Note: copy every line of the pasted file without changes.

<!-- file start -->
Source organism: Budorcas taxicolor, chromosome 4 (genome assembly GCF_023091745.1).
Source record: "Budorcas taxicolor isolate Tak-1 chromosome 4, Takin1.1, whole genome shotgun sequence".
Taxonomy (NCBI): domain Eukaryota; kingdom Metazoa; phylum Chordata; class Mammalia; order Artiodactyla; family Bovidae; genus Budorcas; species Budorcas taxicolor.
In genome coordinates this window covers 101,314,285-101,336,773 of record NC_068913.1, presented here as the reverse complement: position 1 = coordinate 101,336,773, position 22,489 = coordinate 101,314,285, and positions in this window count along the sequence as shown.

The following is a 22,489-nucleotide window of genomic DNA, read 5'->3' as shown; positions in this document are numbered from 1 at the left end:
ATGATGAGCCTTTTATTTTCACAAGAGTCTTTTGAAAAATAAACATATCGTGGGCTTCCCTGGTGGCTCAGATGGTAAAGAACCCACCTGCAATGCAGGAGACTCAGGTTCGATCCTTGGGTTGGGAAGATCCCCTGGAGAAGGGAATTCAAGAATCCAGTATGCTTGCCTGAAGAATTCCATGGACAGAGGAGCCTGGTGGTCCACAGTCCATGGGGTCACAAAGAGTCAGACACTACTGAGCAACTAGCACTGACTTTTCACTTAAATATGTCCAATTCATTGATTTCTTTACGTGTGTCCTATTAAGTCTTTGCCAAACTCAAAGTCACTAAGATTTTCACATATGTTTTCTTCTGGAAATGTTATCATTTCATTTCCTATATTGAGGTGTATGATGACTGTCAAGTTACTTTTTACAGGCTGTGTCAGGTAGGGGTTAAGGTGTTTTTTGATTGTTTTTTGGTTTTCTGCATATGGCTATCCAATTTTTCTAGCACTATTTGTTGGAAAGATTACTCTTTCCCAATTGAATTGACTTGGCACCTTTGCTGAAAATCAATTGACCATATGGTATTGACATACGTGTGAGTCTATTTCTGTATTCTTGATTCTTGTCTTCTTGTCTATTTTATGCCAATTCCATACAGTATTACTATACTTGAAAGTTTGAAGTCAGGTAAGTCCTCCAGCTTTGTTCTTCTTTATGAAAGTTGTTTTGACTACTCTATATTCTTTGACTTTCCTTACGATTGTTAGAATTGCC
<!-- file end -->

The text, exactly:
Source organism: Budorcas taxicolor, chromosome 4 (genome assembly GCF_023091745.1).
Source record: "Budorcas taxicolor isolate Tak-1 chromosome 4, Takin1.1, whole genome shotgun sequence".
Taxonomy (NCBI): domain Eukaryota; kingdom Metazoa; phylum Chordata; class Mammalia; order Artiodactyla; family Bovidae; genus Budorcas; species Budorcas taxicolor.
In genome coordinates this window covers 101,314,285-101,336,773 of record NC_068913.1, presented here as the reverse complement: position 1 = coordinate 101,336,773, position 22,489 = coordinate 101,314,285, and positions in this window count along the sequence as shown.

The following is a 22,489-nucleotide window of genomic DNA, read 5'->3' as shown; positions in this document are numbered from 1 at the left end:
ATGATGAGCCTTTTATTTTCACAAGAGTCTTTTGAAAAATAAACATATCGTGGGCTTCCCTGGTGGCTCAGATGGTAAAGAACCCACCTGCAATGCAGGAGACTCAGGTTCGATCCTTGGGTTGGGAAGATCCCCTGGAGAAGGGAATTCAAGAATCCAGTATGCTTGCCTGAAGAATTCCATGGACAGAGGAGCCTGGTGGTCCACAGTCCATGGGGTCACAAAGAGTCAGACACTACTGAGCAACTAGCACTGACTTTTCACTTAAATATGTCCAATTCATTGATTTCTTTACGTGTGTCCTATTAAGTCTTTGCCAAACTCAAAGTCACTAAGATTTTCACATATGTTTTCTTCTGGAAATGTTATCATTTCATTTCCTATATTGAGGTGTATGATGACTGTCAAGTTACTTTTTACAGGCTGTGTCAGGTAGGGGTTAAGGTGTTTTTTGATTGTTTTTTGGTTTTCTGCATATGGCTATCCAATTTTTCTAGCACTATTTGTTGGAAAGATTACTCTTTCCCAATTGAATTGACTTGGCACCTTTGCTGAAAATCAATTGACCATATGGTATTGACATACGTGTGAGTCTATTTCTGTATTCTTGATTCTTGTCTTCTTGTCTATTTTATGCCAATTCCATACAGTATTACTATACTTGAAAGTTTGAAGTCAGGTAAGTCCTCCAGCTTTGTTCTTCTTTATGAAAGTTGTTTTGACTACTCTATATTCTTTGACTTTCCTTACGATTGTTAGAATTGCC